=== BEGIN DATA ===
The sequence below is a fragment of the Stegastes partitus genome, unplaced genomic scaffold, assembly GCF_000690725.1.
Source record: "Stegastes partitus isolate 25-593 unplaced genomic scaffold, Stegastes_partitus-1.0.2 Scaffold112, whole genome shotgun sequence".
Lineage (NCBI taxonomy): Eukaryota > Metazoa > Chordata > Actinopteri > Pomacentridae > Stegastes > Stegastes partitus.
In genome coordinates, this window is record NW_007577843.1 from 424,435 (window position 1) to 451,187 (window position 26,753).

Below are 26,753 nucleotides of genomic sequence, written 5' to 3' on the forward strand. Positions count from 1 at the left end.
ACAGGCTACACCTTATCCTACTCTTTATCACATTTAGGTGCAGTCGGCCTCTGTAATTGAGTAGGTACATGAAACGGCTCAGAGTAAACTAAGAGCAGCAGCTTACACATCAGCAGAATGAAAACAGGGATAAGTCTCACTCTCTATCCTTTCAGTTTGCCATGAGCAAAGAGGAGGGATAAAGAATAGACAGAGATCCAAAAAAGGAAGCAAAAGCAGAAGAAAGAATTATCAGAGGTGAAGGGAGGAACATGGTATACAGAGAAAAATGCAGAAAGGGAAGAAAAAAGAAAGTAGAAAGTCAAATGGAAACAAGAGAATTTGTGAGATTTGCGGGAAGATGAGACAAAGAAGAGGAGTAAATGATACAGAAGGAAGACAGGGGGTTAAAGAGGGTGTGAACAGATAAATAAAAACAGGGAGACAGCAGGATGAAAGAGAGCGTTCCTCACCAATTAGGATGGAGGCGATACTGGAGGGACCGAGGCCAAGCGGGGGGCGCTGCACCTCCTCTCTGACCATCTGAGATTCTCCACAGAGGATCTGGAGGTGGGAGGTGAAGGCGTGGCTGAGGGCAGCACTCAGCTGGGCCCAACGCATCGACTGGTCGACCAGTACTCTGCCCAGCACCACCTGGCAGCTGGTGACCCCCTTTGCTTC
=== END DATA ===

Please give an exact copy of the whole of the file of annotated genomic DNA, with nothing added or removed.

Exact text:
The sequence below is a fragment of the Stegastes partitus genome, unplaced genomic scaffold, assembly GCF_000690725.1.
Source record: "Stegastes partitus isolate 25-593 unplaced genomic scaffold, Stegastes_partitus-1.0.2 Scaffold112, whole genome shotgun sequence".
Lineage (NCBI taxonomy): Eukaryota > Metazoa > Chordata > Actinopteri > Pomacentridae > Stegastes > Stegastes partitus.
In genome coordinates, this window is record NW_007577843.1 from 424,435 (window position 1) to 451,187 (window position 26,753).

Below are 26,753 nucleotides of genomic sequence, written 5' to 3' on the forward strand. Positions count from 1 at the left end.
ACAGGCTACACCTTATCCTACTCTTTATCACATTTAGGTGCAGTCGGCCTCTGTAATTGAGTAGGTACATGAAACGGCTCAGAGTAAACTAAGAGCAGCAGCTTACACATCAGCAGAATGAAAACAGGGATAAGTCTCACTCTCTATCCTTTCAGTTTGCCATGAGCAAAGAGGAGGGATAAAGAATAGACAGAGATCCAAAAAAGGAAGCAAAAGCAGAAGAAAGAATTATCAGAGGTGAAGGGAGGAACATGGTATACAGAGAAAAATGCAGAAAGGGAAGAAAAAAGAAAGTAGAAAGTCAAATGGAAACAAGAGAATTTGTGAGATTTGCGGGAAGATGAGACAAAGAAGAGGAGTAAATGATACAGAAGGAAGACAGGGGGTTAAAGAGGGTGTGAACAGATAAATAAAAACAGGGAGACAGCAGGATGAAAGAGAGCGTTCCTCACCAATTAGGATGGAGGCGATACTGGAGGGACCGAGGCCAAGCGGGGGGCGCTGCACCTCCTCTCTGACCATCTGAGATTCTCCACAGAGGATCTGGAGGTGGGAGGTGAAGGCGTGGCTGAGGGCAGCACTCAGCTGGGCCCAACGCATCGACTGGTCGACCAGTACTCTGCCCAGCACCACCTGGCAGCTGGTGACCCCCTTTGCTTC